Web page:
Aspen curator cultivates new talent for exhibition
August 2, 2011
ASPEN – When Barbara Berger was invited to curate an exhibition at the David Floria Gallery, she was hesitant, uncertain whether her career as an art consultant – building collections for corporations, and more recently, private clients – qualified her to create a gallery show. At 71, Berger, who had built a reputation for taking a chance on new artists, was cautious about getting into something new herself.
But though she may have been hesitant, uncertain and cautious, Berger was no coward. So when a friend brought up the c-word, Berger took action, and set about building a show for the David Floria Gallery.
“I don’t take lightly to being called a coward. So I said yes,” Berger said.
“Toward the Third Dimension,” which opens with a reception at 5 p.m. Tuesday, reflects on multiple levels, Berger’s 40-year career in visual arts, and where she now stands. The exhibition, with one work apiece by 11 artists, tilts toward the sort of emerging artists to whom Berger has always been attracted – not necessarily young, but still being discovered. Collectively, the work has an even stronger visual theme: Virtually all the pieces hover on a plane between two dimensions and three; to Berger, they are all pushing forward into another realm. “Garden Book,” by Jody Guralnick of Aspen, is a work on canvas – but with a sculptural element jutting out of one corner. “In the Event of Race Riot VII” is framed like a painting, but the frame holds a three-dimensional object, a hose.
“These artists are not working in two dimensions, and not quite three,” she said Monday afternoon outside the David Floria Gallery – and across from the patio from the restaurant, BB’s Kitchen, that she and her husband Bruce opened this past winter. “They’re working towards. It’s pushing the borders. And I like pushing borders. It’s always a reaching.”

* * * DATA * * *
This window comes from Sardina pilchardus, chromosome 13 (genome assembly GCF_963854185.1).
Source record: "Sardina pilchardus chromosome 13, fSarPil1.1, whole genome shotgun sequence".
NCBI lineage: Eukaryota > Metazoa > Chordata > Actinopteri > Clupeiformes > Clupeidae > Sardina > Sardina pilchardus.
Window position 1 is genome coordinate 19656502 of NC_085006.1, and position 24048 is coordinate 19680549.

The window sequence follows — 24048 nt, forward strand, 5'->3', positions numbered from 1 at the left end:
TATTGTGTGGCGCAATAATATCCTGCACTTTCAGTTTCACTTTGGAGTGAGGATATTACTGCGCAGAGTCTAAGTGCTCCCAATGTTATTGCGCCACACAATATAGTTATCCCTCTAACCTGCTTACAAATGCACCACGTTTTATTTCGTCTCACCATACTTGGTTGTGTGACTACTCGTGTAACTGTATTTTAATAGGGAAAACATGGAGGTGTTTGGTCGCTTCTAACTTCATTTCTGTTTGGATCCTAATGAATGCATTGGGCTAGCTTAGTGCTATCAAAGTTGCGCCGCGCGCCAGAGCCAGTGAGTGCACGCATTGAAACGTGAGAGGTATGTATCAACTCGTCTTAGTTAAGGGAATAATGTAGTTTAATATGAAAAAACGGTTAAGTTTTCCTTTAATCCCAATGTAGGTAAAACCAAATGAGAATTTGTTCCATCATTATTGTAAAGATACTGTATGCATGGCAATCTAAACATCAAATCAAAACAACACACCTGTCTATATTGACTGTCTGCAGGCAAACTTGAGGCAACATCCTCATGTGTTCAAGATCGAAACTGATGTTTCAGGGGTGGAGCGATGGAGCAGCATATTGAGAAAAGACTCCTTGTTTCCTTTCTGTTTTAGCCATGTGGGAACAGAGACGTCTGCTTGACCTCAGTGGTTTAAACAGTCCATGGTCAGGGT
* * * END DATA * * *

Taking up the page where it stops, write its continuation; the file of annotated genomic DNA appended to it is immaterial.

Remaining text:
Had anybody seriously accused Berger of cowardice, she well could point to the beginning of her career, marked by a bold reaching outside the comfort zone. Berger was a product of comfortable surroundings – Midtown Manhattan, Ivy League colleges. But she had a deep interest in contemporary art, so she made a habit of heading downtown to Soho, a netherworld at the time whose low rents attracted young artists. She happily ditched comfort for experience; without being paid, she packed boxes for Leo Castelli, simply for the privilege of hanging out with the art dealer and the people he represented.
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“Every day I took the subway down to Soho, and was there for the inception, watched it develop,” said Berger, who now lives part-time in upper Manhattan, across the street from the Whitney Museum. (Among the struggling young artists she met was her husband-to-be, who would soon trade painting for real estate development.) “I was an art-world groupie.”
In the early ’70s, Castelli and another influential downtown gallery owner, Ivan Karp, suggested that Berger go into business as an art consultant, advising corporations and professional firms on purchases of art. Never mind that there really was no such field at the time: Berger says she was the second art consultant in New York City. The business world was turning a corner; instead of flocked wallpaper and chair rails on their walls, they wanted art. In 1972, now with two young children, Berger started Confluence Inc.
From the outset, she focused her attention on younger artists, whose prices were more in line with what her clients budgeted for art. She made purchases of early work by Sol LeWitt and Cy Twombly; for her own collection, she traded a refrigerator for a sculpture by John Chamberlain. Prices aside, Berger found she liked the atmosphere that surrounded artists who were still finding their way to wherever they were headed.
“People thinking in a creative way – that’s what made my life rich,” said Berger, who switched from corporate to private clients when she moved to Aspen in the mid-’90s. “Their mind is in a different place than mine, so they’re bringing me to a different place. My job was introducing my clients to new ideas that were out there – and within their budget. Anyone can find something for a large amount of money. The trick is getting there and finding it before that.”
The doubts Berger had about doing the David Floria exhibition began fading when she started calling the galleries she has worked with over the years. They all showed faith in her, and allowed their artists to have pieces in the “Toward the Third Dimension” show.
The conversation was interrupted when Franklin Evans, a New York artist who was creating an installation around his piece, “Paintinganditsdouble,” for the exhibition, came by. Evans complimented the show, and said it looked like something that could be found in New York City.
“Great,” Berger answered. “Let’s figure out where.”